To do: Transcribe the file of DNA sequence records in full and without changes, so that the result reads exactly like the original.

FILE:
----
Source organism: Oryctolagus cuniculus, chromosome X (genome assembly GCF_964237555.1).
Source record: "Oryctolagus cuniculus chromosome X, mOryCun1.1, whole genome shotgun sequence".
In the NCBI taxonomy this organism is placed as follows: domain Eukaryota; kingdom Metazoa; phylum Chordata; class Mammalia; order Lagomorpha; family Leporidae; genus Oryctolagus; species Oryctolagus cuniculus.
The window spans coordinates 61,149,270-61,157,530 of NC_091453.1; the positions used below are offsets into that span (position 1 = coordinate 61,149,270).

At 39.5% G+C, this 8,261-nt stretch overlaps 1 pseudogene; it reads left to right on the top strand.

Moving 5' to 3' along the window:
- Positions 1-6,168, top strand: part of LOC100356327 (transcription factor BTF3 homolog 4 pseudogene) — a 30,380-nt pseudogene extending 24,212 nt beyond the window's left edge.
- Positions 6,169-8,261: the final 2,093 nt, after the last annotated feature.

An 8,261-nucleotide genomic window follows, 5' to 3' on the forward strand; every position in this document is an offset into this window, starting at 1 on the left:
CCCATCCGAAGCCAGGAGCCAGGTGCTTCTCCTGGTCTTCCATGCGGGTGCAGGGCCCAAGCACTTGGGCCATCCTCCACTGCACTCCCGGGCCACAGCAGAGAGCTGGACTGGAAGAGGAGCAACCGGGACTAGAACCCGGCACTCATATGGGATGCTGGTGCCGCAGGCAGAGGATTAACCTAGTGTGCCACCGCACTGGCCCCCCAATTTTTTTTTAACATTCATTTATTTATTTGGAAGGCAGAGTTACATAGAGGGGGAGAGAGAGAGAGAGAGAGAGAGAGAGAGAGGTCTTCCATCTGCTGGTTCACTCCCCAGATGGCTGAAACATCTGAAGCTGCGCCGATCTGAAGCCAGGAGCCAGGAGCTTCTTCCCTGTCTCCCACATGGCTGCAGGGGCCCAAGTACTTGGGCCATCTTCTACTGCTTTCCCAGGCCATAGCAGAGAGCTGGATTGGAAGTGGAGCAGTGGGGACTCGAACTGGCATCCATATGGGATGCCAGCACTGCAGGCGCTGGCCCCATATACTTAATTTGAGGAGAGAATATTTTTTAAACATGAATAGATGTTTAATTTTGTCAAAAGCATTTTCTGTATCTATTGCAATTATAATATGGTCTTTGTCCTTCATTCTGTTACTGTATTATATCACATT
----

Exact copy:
Source organism: Oryctolagus cuniculus, chromosome X (genome assembly GCF_964237555.1).
Source record: "Oryctolagus cuniculus chromosome X, mOryCun1.1, whole genome shotgun sequence".
In the NCBI taxonomy this organism is placed as follows: domain Eukaryota; kingdom Metazoa; phylum Chordata; class Mammalia; order Lagomorpha; family Leporidae; genus Oryctolagus; species Oryctolagus cuniculus.
The window spans coordinates 61,149,270-61,157,530 of NC_091453.1; the positions used below are offsets into that span (position 1 = coordinate 61,149,270).

At 39.5% G+C, this 8,261-nt stretch overlaps 1 pseudogene; it reads left to right on the top strand.

Moving 5' to 3' along the window:
- Positions 1-6,168, top strand: part of LOC100356327 (transcription factor BTF3 homolog 4 pseudogene) — a 30,380-nt pseudogene extending 24,212 nt beyond the window's left edge.
- Positions 6,169-8,261: the final 2,093 nt, after the last annotated feature.

An 8,261-nucleotide genomic window follows, 5' to 3' on the forward strand; every position in this document is an offset into this window, starting at 1 on the left:
CCCATCCGAAGCCAGGAGCCAGGTGCTTCTCCTGGTCTTCCATGCGGGTGCAGGGCCCAAGCACTTGGGCCATCCTCCACTGCACTCCCGGGCCACAGCAGAGAGCTGGACTGGAAGAGGAGCAACCGGGACTAGAACCCGGCACTCATATGGGATGCTGGTGCCGCAGGCAGAGGATTAACCTAGTGTGCCACCGCACTGGCCCCCCAATTTTTTTTTAACATTCATTTATTTATTTGGAAGGCAGAGTTACATAGAGGGGGAGAGAGAGAGAGAGAGAGAGAGAGAGAGAGGTCTTCCATCTGCTGGTTCACTCCCCAGATGGCTGAAACATCTGAAGCTGCGCCGATCTGAAGCCAGGAGCCAGGAGCTTCTTCCCTGTCTCCCACATGGCTGCAGGGGCCCAAGTACTTGGGCCATCTTCTACTGCTTTCCCAGGCCATAGCAGAGAGCTGGATTGGAAGTGGAGCAGTGGGGACTCGAACTGGCATCCATATGGGATGCCAGCACTGCAGGCGCTGGCCCCATATACTTAATTTGAGGAGAGAATATTTTTTAAACATGAATAGATGTTTAATTTTGTCAAAAGCATTTTCTGTATCTATTGCAATTATAATATGGTCTTTGTCCTTCATTCTGTTACTGTATTATATCACATT